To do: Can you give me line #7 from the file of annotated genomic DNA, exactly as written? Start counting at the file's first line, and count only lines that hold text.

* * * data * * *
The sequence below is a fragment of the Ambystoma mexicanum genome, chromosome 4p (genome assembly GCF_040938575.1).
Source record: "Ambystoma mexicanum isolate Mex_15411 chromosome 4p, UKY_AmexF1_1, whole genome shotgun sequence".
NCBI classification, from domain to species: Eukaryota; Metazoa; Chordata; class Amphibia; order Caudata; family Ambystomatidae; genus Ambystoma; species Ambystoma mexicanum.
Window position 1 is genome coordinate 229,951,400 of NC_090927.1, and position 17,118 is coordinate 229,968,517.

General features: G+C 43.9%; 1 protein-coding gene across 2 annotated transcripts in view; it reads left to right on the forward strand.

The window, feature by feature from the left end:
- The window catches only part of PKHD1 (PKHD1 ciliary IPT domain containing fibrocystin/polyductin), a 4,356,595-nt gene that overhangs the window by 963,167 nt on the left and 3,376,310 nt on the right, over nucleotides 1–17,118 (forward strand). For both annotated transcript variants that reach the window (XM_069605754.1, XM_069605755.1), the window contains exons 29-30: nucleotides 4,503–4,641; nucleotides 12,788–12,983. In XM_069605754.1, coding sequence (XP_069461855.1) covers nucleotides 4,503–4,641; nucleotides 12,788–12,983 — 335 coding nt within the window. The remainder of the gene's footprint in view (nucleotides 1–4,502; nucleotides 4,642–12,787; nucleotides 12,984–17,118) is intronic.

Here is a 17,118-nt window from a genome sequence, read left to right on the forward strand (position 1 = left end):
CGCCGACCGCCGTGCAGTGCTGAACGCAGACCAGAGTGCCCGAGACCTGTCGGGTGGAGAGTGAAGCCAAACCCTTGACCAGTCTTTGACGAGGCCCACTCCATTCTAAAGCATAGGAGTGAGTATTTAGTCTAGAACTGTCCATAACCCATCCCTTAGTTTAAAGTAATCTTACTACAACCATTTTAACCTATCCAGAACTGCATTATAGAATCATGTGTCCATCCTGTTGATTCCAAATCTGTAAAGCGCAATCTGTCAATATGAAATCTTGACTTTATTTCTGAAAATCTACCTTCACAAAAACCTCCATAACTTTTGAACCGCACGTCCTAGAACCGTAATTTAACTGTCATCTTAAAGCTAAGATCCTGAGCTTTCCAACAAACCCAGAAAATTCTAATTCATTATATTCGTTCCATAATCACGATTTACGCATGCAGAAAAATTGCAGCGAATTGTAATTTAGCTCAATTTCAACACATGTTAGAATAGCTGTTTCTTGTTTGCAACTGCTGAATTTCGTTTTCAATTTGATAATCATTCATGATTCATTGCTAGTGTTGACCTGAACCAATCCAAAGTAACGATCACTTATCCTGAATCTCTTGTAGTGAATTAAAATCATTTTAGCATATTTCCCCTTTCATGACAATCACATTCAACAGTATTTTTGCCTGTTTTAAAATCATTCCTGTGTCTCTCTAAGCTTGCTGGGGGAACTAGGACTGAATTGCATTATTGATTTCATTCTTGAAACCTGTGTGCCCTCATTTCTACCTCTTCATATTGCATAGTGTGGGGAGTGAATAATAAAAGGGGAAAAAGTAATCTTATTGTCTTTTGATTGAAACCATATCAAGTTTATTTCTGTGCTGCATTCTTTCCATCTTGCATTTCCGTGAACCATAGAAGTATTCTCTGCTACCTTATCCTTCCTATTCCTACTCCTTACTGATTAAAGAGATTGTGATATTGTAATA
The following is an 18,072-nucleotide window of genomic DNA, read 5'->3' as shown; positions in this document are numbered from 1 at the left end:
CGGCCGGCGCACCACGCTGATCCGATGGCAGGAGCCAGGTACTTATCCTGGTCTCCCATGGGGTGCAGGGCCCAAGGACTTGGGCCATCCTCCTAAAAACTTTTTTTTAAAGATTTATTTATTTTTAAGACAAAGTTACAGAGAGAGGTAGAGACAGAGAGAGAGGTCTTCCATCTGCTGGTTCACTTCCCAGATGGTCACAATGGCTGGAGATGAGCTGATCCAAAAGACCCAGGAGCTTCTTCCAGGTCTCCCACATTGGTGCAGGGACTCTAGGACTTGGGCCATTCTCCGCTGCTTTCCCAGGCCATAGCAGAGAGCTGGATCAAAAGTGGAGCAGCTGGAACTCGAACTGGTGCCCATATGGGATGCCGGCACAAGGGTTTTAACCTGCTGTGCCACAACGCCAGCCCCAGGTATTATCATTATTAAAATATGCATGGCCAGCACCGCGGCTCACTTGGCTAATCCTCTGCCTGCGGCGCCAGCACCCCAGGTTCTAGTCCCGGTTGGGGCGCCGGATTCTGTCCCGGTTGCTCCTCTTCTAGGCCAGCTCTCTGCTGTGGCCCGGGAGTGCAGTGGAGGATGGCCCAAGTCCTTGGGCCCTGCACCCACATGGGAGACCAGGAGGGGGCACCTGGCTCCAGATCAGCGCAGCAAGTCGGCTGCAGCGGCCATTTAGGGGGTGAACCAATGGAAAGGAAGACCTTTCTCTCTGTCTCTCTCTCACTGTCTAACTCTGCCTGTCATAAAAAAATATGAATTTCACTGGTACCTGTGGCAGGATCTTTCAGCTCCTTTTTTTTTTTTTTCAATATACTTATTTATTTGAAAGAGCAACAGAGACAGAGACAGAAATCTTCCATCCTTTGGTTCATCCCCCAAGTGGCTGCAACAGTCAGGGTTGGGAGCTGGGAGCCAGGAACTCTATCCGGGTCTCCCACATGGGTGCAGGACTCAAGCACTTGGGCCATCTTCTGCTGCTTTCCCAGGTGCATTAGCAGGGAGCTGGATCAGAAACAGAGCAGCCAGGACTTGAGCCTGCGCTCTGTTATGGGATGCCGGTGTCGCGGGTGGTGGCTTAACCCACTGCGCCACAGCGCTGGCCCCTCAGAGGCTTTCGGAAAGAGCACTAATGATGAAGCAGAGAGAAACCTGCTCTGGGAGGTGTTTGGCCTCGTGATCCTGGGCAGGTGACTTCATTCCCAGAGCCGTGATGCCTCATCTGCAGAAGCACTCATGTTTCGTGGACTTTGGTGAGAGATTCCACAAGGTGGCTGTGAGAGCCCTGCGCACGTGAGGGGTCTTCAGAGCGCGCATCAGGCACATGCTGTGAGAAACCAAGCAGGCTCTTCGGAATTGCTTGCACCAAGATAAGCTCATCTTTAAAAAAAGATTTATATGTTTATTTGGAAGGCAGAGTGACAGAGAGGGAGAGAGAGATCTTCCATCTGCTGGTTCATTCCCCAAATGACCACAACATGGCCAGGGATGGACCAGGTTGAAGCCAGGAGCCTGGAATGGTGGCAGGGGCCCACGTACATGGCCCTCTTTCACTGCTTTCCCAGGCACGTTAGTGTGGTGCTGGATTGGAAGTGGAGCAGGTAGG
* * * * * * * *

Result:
- The window catches only part of PKHD1 (PKHD1 ciliary IPT domain containing fibrocystin/polyductin), a 4,356,595-nt gene that overhangs the window by 963,167 nt on the left and 3,376,310 nt on the right, over nucleotides 1–17,118 (forward strand). For both annotated transcript variants that reach the window (XM_069605754.1, XM_069605755.1), the window contains exons 29-30: nucleotides 4,503–4,641; nucleotides 12,788–12,983. In XM_069605754.1, coding sequence (XP_069461855.1) covers nucleotides 4,503–4,641; nucleotides 12,788–12,983 — 335 coding nt within the window. The remainder of the gene's footprint in view (nucleotides 1–4,502; nucleotides 4,642–12,787; nucleotides 12,984–17,118) is intronic.